It is important to deal with behaviour that is causing you or your child concern. There could be various things that affect your child’s behaviour such as life changes, needing attention, the way you handled behaviour and the way you are handling things at home. Here our some tips to handle your child’s behaviour if it is causing concern:
1. Do what feels right for your family
Your actions must be right for your child, yourself and the family, as anything you do that you don’t believe in, wont work due to children noticing when you don’t believe in what you are saying.
2. It is important you don’t give up
Once you have made a decision, stick to do it. It will take time but it is important to never give up. By gaining support from your partner, a friend, another parent or your health visitor will help you stay on track. It’s good to have someone to talk to about what you’re doing.
3. Be consistent
Children need consistency. If you react to your child’s behaviour in one way one day and a different way the next, it’s confusing for them. It’s also important that everyone close to your child deals with their behaviour in the same way. This way they know what type of behaviour is bad and will be punished for, and vice versa for good behaviour.
4. Try not to overreact
Whilst this can be difficult, it is vital. Your anger and frustration will build up when your child does something annoying time after time, but you must control this and try to stay calm. Find other ways to cope with your frustration, like talking to your parents and your support network.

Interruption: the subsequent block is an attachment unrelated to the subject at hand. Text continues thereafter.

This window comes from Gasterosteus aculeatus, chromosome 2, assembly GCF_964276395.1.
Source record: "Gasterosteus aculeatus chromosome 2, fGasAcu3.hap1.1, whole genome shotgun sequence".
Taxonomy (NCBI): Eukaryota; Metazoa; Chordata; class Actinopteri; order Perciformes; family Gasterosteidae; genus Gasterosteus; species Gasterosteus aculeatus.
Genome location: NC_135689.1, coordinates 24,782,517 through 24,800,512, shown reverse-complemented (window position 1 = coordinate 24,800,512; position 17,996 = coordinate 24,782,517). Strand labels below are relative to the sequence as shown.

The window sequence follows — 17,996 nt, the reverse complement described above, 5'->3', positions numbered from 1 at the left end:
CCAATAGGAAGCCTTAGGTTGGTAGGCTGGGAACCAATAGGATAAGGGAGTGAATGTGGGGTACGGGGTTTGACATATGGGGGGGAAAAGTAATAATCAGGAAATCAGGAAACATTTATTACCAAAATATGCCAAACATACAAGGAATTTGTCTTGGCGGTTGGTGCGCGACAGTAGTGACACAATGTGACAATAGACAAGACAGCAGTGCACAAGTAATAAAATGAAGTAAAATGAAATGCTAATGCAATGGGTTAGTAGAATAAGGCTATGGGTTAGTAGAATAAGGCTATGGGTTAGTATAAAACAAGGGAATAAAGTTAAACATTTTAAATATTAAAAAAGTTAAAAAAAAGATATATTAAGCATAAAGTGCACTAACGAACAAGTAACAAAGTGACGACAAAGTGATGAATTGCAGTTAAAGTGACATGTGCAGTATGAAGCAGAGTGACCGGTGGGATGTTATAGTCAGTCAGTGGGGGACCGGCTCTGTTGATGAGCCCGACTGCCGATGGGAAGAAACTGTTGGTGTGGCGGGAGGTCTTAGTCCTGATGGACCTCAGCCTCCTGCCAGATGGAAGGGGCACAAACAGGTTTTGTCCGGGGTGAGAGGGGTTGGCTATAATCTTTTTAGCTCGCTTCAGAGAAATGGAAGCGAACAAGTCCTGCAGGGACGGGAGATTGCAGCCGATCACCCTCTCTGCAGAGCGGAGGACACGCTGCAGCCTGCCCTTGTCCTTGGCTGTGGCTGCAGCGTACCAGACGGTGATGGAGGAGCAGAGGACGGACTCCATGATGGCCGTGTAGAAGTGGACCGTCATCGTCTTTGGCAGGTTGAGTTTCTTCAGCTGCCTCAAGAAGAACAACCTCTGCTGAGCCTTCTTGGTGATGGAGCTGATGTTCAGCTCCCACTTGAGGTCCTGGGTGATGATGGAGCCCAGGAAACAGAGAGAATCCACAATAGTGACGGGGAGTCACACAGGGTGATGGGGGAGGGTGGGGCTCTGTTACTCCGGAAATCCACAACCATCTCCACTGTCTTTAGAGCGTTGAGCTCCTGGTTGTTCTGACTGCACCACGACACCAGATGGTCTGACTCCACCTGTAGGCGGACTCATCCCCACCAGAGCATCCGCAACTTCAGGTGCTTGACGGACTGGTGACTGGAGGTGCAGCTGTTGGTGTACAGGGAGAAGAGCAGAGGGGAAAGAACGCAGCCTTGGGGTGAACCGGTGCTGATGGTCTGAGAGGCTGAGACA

5. Talk to your child
Children don’t have to be able to talk to understand. It helps if they understand why you want them to do something. For example, explain why you want them to hold your hand while crossing the road. Once your child can talk, encourage them to explain why they’re angry or upset. Thiswill help them feel less frustrated.
6. Be positive about the good things
When a child’s behaviour is difficult, the things they do well can be overlooked. Ensure this does not happen! If your child does something well, or they are well behaviour, tell your child you’re pleased about something they’ve done. You can let your child know when you’re pleased by giving them attention, a hug or a smile. If you ignore the good things they have done, this will lessen the amount they do it, as they will believe it will never get noticed and their bad behaviour will take over.
7. Offer rewards
Rewarding your child is the best way to show them they have behaved well. For example, praise them or give them their favourite food for tea. If your child behaves well, tell them how pleased you are. Be specific and explain what they did well, and always give the reward after they have performed what they were asked not- NOT before.
8. Avoid smacking
Smacking only has a short-term effect- it may stop a child doing what they’re doing at that moment, but it doesn’t have a lasting positive effect.
Children learn by their parents behaviour so, if you hit your child, you’re telling them that hitting is okay. Children who are treated aggressively by their parents are more likely to be aggressive themselves. It’s better to set a good example instead.